If I want to have a spotless house and take care of my other obligations today, then I could be stressed out.  If I want to get the grocery shopping done today and take care of my other obligations, then I could be fed up.  If I want to be crafty and make all of my Christmas decorations and have some time to be still, then I might be short tempered.  So the question is, why?

"Tension is who you think you should be.
Relaxation is who you are."
Chinese Proverb

"Peace is the result of retraining your mind to process life as it is, rather than how you think it should be." Wayne W. Dyer

The path to freedom and happiness is letting go, it's being good with what the day brought and being thankful for it.  I tend to do the opposite.  I dwell on the things I didn't get done and the way my house doesn't look like a magazine cover.  The funny thing is, nothing actually changes between those scenarios besides who I am then capable of being.

Mind: blown.

Wednesday, November 13, 2013

Blow it up

My friend Wendy is wise.  She said to me one day that all kids are perfect and learning how to be in the world.

I do my best to let my kid be herself.  Loud, overbearing, exuberant.  These are all words that I own, that give me anxiety.  These qualities say to me, "Be embarrassed, care about what others might think about your parenting, get that girl to stop drawing attention to herself".  They aren't what my kid is.  She is perfect.

How freaking cool is it that she can scream with excitement in a small coffee shop and care not about others' opinions.  How freaking cool is it that she will insert herself into a stranger's family to seek out their similarly sized child and then steal that child away to frolic about, as if she'd known them her whole life.  How freaking cool is my kid?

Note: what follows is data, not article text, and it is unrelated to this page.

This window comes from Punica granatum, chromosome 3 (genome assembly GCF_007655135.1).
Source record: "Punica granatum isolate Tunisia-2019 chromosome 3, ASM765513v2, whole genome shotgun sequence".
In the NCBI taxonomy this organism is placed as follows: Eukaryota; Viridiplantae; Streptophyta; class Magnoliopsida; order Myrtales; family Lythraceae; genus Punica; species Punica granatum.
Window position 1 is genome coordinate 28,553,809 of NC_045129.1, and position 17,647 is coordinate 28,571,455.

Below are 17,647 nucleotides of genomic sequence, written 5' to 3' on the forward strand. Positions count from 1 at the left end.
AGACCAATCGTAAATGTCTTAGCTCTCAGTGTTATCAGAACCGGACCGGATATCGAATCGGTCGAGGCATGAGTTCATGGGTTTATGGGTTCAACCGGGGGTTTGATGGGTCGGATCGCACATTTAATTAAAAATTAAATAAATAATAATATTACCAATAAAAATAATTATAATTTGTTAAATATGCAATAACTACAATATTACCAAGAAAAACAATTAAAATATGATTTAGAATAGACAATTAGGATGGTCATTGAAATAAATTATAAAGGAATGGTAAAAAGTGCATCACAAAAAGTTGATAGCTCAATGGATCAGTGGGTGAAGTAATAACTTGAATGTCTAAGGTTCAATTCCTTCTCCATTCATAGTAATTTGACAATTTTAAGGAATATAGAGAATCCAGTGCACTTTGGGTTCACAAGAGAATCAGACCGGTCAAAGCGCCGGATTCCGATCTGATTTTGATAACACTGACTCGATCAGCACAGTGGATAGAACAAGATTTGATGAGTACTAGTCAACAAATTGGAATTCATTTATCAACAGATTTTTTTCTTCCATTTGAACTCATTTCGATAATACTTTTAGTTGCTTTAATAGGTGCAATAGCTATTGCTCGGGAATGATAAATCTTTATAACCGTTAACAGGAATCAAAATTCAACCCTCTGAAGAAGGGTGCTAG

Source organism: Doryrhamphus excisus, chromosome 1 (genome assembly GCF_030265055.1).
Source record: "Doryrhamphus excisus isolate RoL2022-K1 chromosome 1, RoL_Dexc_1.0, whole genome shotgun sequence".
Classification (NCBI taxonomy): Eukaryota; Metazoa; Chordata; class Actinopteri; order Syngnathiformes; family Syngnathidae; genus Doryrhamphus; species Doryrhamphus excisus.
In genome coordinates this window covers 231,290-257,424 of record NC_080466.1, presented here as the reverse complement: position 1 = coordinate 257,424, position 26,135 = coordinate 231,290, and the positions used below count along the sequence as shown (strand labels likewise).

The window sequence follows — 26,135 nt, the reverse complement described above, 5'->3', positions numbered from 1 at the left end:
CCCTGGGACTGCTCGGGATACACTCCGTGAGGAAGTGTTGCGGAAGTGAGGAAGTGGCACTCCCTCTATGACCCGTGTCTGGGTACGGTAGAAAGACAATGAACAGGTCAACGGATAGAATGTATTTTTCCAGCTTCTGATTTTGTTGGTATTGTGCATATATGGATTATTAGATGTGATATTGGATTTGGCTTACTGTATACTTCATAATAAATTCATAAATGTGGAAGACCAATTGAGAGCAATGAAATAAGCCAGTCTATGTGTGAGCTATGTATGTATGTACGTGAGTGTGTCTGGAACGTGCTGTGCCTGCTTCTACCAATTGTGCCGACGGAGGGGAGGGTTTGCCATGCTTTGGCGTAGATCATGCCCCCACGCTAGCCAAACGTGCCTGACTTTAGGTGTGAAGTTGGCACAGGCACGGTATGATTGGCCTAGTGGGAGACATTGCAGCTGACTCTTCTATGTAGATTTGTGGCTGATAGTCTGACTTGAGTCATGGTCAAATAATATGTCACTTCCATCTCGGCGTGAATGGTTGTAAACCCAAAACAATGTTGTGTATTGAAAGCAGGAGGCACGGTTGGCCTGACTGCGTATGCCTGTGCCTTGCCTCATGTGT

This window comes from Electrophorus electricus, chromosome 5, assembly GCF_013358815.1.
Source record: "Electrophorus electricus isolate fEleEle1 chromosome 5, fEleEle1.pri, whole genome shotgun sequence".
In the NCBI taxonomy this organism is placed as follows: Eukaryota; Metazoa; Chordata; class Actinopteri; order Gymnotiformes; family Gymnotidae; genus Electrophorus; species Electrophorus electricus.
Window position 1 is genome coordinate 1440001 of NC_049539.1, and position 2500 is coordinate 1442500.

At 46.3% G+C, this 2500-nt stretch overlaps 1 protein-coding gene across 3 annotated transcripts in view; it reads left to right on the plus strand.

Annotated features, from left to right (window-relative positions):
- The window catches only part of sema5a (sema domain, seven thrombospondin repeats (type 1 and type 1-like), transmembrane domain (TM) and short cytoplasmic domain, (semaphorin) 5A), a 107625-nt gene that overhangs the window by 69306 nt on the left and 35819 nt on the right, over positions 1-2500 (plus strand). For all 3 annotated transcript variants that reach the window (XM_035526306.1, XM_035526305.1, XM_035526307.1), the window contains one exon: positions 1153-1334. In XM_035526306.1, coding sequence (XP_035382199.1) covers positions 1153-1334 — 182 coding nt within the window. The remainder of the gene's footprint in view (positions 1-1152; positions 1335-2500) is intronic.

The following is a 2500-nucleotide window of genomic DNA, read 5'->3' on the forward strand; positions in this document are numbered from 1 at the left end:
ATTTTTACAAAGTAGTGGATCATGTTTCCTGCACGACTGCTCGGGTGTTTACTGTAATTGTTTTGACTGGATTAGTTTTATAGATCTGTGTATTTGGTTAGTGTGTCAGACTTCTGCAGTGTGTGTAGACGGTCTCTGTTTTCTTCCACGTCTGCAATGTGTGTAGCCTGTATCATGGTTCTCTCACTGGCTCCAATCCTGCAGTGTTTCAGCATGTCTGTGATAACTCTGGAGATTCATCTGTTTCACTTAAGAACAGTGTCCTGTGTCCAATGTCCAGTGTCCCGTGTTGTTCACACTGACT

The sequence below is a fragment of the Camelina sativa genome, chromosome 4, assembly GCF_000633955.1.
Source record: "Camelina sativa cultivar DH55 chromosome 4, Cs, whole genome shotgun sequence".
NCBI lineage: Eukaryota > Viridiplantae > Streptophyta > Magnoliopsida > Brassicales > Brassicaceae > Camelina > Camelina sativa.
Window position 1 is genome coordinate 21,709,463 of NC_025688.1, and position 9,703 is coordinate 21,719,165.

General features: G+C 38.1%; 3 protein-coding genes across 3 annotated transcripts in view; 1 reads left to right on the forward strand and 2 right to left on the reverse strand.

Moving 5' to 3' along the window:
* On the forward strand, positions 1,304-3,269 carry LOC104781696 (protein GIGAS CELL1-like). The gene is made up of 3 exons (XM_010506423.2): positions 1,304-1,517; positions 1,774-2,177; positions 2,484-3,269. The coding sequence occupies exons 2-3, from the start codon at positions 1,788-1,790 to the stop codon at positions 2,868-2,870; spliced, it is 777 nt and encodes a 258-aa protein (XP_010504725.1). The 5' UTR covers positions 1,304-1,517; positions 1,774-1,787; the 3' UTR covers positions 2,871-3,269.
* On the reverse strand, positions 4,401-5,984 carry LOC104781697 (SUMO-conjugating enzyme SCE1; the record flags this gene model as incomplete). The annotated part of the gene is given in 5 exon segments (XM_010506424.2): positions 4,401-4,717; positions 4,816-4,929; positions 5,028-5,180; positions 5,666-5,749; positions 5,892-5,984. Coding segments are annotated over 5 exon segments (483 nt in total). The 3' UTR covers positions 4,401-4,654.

So why would I want to bring down the numbness, the separateness of my adulthood onto her?  What a lame thing to do.  By all accounts I am the one whose life is dull and lackluster, while her's is wild with vibrant colors and freedom to just "be".  Why would an unbiased observer say to me, "Yes, Mrs. O'Hagan, your child is clearly in need of a dose of your life.  The one where she dies a little.  Yes, that's my opinion."  Well, that just wouldn't happen.  Quite the opposite would be true.  That person would beg me, implore to my humanity that I see her for who she is: the most incredible person walking the earth.  And they would ask me, why- why am I so willing to snuff out that inspiring beam of unfiltered light, when I could learn so much from it?

I could only answer with the sad realization that I have crossed over.  I am that boring adult who I didn't understand as a kid.  I am fully in the embrace of rules, politeness, manners and all other form of tippy-toeing.  And it sucks.  Those qualities have added nothing to the quality of my life.  They may have inspired others to think kind thoughts about me, or perhaps to not have thought about me at all as I made no impression of myself.  At this rate, I'll go to my grave with people saying how nice I was and that may be it.  I won't have stood for anything.  I won't have lived 'out loud' as they say.  And for whom am I muting myself?